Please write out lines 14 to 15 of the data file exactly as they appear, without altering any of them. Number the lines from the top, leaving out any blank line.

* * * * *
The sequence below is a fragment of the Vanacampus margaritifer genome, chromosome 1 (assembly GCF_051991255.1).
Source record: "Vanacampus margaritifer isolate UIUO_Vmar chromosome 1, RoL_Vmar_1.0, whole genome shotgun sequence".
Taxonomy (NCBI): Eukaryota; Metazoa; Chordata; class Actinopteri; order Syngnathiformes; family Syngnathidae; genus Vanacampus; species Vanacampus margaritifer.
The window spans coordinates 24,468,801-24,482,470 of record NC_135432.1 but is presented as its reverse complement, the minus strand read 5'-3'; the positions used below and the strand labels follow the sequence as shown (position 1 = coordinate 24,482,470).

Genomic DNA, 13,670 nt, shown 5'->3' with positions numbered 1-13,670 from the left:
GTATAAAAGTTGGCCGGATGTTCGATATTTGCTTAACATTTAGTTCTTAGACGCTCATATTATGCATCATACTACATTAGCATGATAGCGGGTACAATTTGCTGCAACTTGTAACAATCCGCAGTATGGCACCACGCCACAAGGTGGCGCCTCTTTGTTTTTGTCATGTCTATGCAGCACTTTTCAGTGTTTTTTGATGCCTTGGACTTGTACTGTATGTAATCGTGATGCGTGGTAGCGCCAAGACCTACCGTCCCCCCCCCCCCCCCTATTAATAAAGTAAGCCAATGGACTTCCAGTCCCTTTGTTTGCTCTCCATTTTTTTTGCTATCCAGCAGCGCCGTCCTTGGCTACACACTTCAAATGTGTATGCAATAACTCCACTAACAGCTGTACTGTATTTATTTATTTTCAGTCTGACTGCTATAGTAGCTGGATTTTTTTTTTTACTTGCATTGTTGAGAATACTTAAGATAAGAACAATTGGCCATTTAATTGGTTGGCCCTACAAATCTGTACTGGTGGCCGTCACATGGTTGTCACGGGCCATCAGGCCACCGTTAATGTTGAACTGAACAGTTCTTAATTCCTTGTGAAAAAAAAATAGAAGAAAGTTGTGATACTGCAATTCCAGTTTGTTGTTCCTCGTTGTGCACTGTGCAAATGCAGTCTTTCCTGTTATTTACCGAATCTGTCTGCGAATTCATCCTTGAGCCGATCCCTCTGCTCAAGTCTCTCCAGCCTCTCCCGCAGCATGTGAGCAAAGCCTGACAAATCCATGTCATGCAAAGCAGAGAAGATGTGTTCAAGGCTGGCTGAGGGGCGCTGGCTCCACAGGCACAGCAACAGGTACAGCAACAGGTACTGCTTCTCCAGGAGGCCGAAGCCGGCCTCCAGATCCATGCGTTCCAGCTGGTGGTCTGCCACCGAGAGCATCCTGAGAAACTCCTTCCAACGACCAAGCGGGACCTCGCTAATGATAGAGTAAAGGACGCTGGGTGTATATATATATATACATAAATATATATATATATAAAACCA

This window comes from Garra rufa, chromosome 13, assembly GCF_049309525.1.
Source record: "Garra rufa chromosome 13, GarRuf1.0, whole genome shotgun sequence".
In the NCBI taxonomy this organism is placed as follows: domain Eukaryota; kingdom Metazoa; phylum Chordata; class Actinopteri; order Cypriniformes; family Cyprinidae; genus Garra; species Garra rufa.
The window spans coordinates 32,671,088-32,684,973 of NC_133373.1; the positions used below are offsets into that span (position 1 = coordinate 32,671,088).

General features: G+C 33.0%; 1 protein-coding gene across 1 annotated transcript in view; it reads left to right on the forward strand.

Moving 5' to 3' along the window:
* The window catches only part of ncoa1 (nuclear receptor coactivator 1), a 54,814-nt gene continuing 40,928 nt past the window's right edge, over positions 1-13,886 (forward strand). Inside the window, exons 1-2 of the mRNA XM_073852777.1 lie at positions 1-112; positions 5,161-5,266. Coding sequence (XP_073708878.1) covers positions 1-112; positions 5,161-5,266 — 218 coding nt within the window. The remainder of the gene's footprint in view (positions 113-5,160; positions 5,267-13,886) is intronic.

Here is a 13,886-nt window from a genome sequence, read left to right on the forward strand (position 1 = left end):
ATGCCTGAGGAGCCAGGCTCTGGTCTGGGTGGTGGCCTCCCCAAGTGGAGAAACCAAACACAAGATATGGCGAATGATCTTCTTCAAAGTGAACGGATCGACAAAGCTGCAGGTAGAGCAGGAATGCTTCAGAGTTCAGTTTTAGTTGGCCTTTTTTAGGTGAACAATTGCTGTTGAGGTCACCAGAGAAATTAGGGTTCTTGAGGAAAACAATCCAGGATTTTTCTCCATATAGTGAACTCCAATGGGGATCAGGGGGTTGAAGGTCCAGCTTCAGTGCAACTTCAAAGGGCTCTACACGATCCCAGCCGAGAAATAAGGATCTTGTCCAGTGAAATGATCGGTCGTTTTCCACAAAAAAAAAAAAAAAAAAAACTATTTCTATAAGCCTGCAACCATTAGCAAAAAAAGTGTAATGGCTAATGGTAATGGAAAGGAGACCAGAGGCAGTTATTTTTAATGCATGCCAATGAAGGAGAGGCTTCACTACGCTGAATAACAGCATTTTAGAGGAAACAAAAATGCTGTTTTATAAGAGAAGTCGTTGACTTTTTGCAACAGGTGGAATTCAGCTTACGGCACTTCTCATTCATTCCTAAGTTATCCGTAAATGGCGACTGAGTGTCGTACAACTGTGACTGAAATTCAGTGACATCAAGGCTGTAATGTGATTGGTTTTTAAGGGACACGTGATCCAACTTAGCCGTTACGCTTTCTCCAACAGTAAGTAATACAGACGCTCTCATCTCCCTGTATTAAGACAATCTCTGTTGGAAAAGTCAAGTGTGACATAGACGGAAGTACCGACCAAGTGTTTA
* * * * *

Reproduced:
Here is a 13,886-nt window from a genome sequence, read left to right on the forward strand (position 1 = left end):
ATGCCTGAGGAGCCAGGCTCTGGTCTGGGTGGTGGCCTCCCCAAGTGGAGAAACCAAACACAAGATATGGCGAATGATCTTCTTCAAAGTGAACGGATCGACAAAGCTGCAGGTAGAGCAGGAATGCTTCAGAGTTCAGTTTTAGTTGGCCTTTTTTAGGTGAACAATTGCTGTTGAGGTCACCAGAGAAATTAGGGTTCTTGAGGAAAACAATCCAGGATTTTTCTCCATATAGTGAACTCCAATGGGGATCAGGGGGTTGAAGGTCCAGCTTCAGTGCAACTTCAAAGGGCTCTACACGATCCCAGCCGAGAAATAAGGATCTTGTCCAGTGAAATGATCGGTCGTTTTCCACAAAAAAAAAAAAAAAAAAAACTATTTCTATAAGCCTGCAACCATTAGCAAAAAAAGTGTAATGGCTAATGGTAATGGAAAGGAGACCAGAGGCAGTTATTTTTAATGCATGCCAATGAAGGAGAGGCTTCACTACGCTGAATAACAGCATTTTAGAGGAAACAAAAATGCTGTTTTATAAGAGAAGTCGTTGACTTTTTGCAACAGGTGGAATTCAGCTTACGGCACTTCTCATTCATTCCTAAGTTATCCGTAAATGGCGACTGAGTGTCGTACAACTGTGACTGAAATTCAGTGACATCAAGGCTGTAATGTGATTGGTTTTTAAGGGACACGTGATCCAACTTAGCCGTTACGCTTTCTCCAACAGTAAGTAATACAGACGCTCTCATCTCCCTGTATTAAGACAATCTCTGTTGGAAAAGTCAAGTGTGACATAGACGGAAGTACCGACCAAGTGTTTA